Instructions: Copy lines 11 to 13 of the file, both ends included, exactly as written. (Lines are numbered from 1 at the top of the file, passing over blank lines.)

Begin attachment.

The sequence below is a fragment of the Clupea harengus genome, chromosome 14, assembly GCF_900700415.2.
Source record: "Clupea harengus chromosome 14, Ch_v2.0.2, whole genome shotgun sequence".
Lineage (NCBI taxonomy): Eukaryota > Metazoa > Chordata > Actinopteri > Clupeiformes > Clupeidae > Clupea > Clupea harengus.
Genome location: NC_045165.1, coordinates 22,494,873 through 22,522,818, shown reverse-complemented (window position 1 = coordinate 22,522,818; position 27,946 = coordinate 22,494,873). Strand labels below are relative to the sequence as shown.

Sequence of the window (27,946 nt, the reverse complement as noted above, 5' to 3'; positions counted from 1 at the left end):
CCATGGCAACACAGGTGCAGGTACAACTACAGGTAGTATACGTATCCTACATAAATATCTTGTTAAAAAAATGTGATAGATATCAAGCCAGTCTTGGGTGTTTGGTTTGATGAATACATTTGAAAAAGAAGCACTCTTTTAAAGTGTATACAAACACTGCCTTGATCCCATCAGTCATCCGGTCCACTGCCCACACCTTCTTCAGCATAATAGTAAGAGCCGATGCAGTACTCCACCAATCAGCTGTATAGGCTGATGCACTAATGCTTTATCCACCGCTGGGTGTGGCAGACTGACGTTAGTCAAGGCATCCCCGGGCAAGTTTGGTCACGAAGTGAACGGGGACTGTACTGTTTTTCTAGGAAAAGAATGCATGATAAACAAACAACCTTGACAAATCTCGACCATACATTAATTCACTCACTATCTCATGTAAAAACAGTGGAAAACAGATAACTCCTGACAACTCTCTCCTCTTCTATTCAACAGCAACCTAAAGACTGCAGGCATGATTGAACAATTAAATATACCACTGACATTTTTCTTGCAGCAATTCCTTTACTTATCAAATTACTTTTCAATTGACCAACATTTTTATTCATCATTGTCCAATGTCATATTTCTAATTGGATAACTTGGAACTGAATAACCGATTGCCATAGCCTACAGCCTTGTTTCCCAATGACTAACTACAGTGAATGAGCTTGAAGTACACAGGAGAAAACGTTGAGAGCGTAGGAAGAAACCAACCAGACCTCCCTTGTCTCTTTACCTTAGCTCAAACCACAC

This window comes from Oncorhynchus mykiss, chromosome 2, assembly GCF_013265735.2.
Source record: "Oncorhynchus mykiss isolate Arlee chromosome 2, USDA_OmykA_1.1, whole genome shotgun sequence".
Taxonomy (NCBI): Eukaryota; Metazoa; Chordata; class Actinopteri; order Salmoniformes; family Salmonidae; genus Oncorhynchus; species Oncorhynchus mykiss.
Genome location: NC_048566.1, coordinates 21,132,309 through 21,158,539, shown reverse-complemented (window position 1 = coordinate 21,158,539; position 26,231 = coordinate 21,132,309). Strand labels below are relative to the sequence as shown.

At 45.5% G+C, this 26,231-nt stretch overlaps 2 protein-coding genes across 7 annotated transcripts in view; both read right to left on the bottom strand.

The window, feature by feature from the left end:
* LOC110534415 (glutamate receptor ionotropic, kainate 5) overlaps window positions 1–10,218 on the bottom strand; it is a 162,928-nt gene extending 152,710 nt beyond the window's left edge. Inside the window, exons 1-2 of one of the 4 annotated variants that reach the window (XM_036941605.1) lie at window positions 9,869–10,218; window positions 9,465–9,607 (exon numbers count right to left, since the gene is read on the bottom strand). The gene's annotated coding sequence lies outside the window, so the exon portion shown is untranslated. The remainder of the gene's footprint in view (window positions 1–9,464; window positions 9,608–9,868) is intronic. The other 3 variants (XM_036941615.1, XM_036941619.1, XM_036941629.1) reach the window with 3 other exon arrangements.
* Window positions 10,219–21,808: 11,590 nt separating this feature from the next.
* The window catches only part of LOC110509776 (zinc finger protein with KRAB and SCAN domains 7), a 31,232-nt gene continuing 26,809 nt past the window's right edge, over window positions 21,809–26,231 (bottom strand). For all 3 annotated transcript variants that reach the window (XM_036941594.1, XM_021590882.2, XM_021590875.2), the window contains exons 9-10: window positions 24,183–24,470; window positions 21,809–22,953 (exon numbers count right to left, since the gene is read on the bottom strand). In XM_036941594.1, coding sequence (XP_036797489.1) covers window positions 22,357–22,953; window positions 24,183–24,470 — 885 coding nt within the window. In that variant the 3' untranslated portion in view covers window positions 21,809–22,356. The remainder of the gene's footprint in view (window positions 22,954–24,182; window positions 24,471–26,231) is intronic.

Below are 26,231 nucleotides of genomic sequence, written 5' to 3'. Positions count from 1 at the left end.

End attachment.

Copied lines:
At 45.5% G+C, this 26,231-nt stretch overlaps 2 protein-coding genes across 7 annotated transcripts in view; both read right to left on the bottom strand.

The window, feature by feature from the left end:
* LOC110534415 (glutamate receptor ionotropic, kainate 5) overlaps window positions 1–10,218 on the bottom strand; it is a 162,928-nt gene extending 152,710 nt beyond the window's left edge. Inside the window, exons 1-2 of one of the 4 annotated variants that reach the window (XM_036941605.1) lie at window positions 9,869–10,218; window positions 9,465–9,607 (exon numbers count right to left, since the gene is read on the bottom strand). The gene's annotated coding sequence lies outside the window, so the exon portion shown is untranslated. The remainder of the gene's footprint in view (window positions 1–9,464; window positions 9,608–9,868) is intronic. The other 3 variants (XM_036941615.1, XM_036941619.1, XM_036941629.1) reach the window with 3 other exon arrangements.